Set designer Es Devlin and her work is featured in The New Yorker this week:
In theatre terms, this is the age of Es Devlin. She is theatre’s postmodern expert, and has an instinctive sense of how Shakespeare and opera and fashion and pop concerts might draw from the same dark web of psychological information. Each of her designs is an attack on the notion that a set is merely scenery. She is in demand because she can enter the psychic ether of each production and make it glow with significance. She told me, “A stage setting is not a background, it is an environment”—something that directors and actors can respond to. “Sometimes what these people want is a liberator, someone who might encourage them to defy gravity.”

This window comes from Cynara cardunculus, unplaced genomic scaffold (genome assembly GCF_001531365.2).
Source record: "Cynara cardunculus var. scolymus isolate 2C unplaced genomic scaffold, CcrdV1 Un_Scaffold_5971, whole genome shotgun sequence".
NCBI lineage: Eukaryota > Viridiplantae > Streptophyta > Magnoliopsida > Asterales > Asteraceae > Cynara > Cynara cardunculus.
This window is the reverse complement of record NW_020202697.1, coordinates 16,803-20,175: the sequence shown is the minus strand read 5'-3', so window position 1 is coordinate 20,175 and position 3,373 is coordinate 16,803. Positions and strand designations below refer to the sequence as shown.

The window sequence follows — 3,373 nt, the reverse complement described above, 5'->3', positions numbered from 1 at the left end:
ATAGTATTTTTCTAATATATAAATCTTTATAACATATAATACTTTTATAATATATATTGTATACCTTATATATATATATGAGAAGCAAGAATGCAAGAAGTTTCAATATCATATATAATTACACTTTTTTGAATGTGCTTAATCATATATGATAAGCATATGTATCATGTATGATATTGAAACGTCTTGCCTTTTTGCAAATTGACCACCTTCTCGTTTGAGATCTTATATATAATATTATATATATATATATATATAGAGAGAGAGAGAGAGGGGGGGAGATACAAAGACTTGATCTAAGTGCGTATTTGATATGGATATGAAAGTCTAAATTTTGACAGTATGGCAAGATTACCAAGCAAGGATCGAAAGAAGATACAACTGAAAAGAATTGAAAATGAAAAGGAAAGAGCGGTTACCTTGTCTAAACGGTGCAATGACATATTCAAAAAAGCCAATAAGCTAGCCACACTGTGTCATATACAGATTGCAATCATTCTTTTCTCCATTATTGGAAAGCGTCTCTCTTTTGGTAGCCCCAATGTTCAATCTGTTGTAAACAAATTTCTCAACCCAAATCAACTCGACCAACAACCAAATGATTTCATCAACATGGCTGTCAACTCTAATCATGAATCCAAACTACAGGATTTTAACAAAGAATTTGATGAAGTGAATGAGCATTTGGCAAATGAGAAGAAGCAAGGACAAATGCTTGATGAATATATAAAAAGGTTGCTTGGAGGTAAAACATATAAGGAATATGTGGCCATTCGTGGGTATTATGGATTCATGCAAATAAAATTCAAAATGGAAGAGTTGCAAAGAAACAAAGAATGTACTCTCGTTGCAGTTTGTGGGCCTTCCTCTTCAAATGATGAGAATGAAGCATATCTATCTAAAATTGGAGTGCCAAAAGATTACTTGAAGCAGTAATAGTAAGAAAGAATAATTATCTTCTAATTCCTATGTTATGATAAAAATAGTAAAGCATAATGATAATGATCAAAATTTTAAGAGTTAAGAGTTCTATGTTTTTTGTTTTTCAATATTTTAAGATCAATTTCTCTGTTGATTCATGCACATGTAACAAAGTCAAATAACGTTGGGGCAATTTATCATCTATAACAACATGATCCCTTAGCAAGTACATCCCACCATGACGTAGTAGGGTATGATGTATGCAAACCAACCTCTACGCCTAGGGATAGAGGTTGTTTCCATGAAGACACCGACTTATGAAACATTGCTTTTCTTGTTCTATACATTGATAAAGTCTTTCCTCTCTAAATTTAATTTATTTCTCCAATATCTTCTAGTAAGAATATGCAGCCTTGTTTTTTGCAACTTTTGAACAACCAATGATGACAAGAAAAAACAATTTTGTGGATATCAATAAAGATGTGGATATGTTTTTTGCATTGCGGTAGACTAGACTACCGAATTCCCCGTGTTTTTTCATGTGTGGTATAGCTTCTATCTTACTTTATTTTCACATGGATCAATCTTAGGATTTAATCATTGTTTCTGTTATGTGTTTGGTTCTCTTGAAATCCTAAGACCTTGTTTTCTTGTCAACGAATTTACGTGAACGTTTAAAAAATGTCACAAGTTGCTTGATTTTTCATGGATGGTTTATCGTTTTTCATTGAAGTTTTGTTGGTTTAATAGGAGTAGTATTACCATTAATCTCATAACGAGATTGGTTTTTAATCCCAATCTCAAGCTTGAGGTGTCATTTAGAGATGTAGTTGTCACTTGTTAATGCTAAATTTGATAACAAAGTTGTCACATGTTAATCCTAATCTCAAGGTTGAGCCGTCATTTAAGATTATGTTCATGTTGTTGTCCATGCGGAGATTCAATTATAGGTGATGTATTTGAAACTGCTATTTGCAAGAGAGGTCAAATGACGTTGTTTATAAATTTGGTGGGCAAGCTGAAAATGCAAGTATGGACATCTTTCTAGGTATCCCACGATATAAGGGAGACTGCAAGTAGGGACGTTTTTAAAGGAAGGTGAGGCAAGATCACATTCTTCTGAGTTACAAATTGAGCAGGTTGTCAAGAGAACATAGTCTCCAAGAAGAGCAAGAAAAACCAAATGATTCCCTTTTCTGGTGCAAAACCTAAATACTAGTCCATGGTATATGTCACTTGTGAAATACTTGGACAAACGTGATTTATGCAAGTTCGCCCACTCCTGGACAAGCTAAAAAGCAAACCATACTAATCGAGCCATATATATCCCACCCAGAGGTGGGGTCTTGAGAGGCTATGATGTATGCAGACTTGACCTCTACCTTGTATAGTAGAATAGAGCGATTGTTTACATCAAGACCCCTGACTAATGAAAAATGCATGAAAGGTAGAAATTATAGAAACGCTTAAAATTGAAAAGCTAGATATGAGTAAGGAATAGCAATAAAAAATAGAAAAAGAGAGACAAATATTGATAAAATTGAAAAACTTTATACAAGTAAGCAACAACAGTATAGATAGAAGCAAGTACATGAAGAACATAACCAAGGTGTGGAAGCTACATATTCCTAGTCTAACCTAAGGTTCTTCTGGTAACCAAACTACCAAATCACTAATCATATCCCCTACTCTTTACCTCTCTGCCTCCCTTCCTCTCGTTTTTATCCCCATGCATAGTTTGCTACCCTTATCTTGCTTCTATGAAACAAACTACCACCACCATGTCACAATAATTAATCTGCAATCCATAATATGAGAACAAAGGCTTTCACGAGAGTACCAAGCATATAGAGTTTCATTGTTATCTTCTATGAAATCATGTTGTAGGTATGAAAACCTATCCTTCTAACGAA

Vox reports on the recent controversy about Hamilton‘s casting notice:
As it has everywhere else, diversity has become a flashpoint conversation on Broadway over the past few years. And Hamilton‘s approach to its subject matter — using a blatantly diverse cast to reclaim historical narratives traditionally populated by white actors — has become so iconic that these days on Broadway, “Hamilton casting” is a commonly discussed production strategy. The casting notice recently posted to the show’s website (and later edited) originally explicitly sought nonwhite actors to audition for the lead roles, a way of subverting theater’s typical white-as-default casting bias.